> Skip repeated content

Occupational Therapy Can Benefit Rheumatology Patients

The Rheumatologist—November 1, 2014

Imagine you have a rheumatoid arthritis (RA) patient who’s struggling with her regular activities. It takes her seemingly forever to get ready in the morning because of her painful, swollen joints. She finds it hard to cook because she can’t grip pots, pans or milk gallons like she did before. She doesn’t want to socialize much, because she feels flustered managing her difficult daily routine.

For patients like this and others who face challenges due to their rheumatologic condition, occupational therapy (OT) may be just the help they need.

“Occupational therapists are key players in arthritis management,” says Theodore Fields, MD, director, Rheumatology Faculty Practice Plan, Hospital for Special Surgery, New York. Dr. Fields commonly refers patients with hand, wrist and elbow problems to OT. He finds that patients better manage their condition and activities of daily living with help from occupational therapists.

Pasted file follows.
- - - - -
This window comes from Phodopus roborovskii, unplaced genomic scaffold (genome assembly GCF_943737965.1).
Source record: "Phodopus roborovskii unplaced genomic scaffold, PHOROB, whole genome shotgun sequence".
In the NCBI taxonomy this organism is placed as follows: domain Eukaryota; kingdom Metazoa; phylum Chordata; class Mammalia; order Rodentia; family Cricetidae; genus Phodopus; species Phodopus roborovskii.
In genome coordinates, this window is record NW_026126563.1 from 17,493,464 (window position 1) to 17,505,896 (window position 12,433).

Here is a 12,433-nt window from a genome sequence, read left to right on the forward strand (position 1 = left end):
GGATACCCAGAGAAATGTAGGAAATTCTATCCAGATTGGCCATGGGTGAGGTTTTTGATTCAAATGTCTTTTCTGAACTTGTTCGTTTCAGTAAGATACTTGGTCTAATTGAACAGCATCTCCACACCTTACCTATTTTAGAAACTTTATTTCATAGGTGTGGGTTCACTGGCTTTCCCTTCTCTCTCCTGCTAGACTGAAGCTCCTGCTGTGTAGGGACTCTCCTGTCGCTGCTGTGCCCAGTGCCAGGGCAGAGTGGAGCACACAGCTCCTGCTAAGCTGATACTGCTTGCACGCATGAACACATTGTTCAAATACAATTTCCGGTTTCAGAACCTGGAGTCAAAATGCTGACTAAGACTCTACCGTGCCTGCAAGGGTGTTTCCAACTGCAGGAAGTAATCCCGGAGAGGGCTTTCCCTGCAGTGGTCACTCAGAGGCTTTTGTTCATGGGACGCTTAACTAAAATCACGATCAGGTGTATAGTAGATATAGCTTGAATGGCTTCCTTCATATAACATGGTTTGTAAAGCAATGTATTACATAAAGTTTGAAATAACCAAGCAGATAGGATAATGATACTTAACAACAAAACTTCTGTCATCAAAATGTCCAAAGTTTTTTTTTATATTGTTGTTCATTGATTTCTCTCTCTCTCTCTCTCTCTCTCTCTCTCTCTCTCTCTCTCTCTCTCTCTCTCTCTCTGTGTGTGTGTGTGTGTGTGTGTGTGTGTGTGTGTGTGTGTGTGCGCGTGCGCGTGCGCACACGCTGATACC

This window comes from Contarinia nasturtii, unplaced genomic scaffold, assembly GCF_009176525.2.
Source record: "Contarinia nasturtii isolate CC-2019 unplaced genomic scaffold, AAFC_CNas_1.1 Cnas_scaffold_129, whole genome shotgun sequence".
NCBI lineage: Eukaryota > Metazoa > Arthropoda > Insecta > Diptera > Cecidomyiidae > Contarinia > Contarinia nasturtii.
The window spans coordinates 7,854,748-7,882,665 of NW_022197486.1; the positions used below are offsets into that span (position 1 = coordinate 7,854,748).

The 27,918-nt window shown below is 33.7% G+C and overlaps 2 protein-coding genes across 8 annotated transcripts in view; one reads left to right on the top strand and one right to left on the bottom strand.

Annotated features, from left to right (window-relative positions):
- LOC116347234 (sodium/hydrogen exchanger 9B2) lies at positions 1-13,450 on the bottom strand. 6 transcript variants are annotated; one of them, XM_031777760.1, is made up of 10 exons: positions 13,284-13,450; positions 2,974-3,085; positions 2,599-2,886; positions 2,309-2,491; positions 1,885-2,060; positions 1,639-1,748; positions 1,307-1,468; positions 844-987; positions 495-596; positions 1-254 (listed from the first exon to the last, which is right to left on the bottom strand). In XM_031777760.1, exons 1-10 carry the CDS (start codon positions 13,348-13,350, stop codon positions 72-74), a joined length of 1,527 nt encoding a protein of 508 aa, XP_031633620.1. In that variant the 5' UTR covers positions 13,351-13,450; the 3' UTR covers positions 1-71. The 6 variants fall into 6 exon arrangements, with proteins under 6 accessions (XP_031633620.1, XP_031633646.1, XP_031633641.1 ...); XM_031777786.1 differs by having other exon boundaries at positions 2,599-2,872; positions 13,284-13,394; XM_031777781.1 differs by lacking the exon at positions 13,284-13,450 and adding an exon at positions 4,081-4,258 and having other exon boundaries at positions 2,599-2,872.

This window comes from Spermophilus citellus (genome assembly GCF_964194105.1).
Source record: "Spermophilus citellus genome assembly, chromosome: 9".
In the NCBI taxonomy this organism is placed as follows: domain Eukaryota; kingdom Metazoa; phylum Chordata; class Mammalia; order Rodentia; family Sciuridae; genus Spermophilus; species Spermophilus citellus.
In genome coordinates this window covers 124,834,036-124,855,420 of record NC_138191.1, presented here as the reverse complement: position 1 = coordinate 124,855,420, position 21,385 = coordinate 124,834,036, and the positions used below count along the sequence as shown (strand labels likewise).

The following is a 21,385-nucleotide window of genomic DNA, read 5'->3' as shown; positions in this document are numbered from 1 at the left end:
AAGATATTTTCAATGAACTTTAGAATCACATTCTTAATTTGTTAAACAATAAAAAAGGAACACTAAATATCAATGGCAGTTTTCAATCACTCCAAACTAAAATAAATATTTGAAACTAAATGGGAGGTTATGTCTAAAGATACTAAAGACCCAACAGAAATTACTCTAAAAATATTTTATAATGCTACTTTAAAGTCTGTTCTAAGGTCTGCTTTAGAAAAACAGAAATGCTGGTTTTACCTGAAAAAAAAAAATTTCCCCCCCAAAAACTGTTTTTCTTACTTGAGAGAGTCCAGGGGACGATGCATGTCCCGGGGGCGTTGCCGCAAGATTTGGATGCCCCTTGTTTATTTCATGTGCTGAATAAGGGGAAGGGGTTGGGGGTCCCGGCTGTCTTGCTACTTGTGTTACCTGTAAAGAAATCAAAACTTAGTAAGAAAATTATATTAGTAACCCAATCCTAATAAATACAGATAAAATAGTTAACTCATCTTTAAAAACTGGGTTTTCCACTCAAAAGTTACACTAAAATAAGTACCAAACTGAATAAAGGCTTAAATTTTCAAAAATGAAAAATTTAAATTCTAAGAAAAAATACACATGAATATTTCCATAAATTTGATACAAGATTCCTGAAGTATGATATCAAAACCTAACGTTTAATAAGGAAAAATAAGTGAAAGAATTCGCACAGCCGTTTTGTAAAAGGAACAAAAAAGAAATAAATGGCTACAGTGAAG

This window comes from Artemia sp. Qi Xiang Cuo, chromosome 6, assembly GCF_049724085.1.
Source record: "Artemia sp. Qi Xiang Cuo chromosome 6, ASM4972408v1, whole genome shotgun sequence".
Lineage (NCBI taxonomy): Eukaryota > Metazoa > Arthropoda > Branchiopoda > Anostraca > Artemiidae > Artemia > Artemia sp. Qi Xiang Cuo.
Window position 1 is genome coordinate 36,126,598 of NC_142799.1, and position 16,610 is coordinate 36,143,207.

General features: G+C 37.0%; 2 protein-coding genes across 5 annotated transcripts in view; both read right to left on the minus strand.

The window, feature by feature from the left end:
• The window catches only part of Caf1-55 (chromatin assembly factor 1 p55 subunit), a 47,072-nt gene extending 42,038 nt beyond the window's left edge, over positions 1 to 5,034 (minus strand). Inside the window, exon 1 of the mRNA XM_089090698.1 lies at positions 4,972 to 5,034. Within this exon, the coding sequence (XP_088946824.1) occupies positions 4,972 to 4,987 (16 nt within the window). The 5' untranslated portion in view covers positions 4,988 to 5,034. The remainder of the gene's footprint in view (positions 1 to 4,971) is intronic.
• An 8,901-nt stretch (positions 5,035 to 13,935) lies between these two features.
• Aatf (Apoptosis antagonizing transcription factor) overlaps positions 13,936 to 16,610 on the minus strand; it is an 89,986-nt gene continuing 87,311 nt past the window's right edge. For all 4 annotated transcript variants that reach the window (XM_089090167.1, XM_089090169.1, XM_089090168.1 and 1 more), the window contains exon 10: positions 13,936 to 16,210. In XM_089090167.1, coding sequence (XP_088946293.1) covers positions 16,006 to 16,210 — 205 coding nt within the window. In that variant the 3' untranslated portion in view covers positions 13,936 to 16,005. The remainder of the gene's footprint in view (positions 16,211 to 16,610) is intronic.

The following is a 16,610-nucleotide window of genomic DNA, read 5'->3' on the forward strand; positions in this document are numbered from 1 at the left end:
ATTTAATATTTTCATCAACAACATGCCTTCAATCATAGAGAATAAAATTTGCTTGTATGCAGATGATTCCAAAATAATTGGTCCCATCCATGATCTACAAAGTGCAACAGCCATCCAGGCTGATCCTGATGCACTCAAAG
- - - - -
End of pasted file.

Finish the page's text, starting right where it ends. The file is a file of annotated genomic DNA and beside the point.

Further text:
Here’s some of what goes on during OT sessions for patients with rheumatologic conditions. The therapist will:

Fluidotherapy, which involves dry heat provided by cellulose particles in a special machine, can provide relief to the hands and forearms in certain patients, says occupational therapist John Indalecio, OT, Hand Therapy Center, Hospital for Special Surgery, New York.

This story originally appeared at the-rheumatologist.org.


Need Help Finding a Physician?

Call us toll-free at:

Media Contacts


Social Media Contacts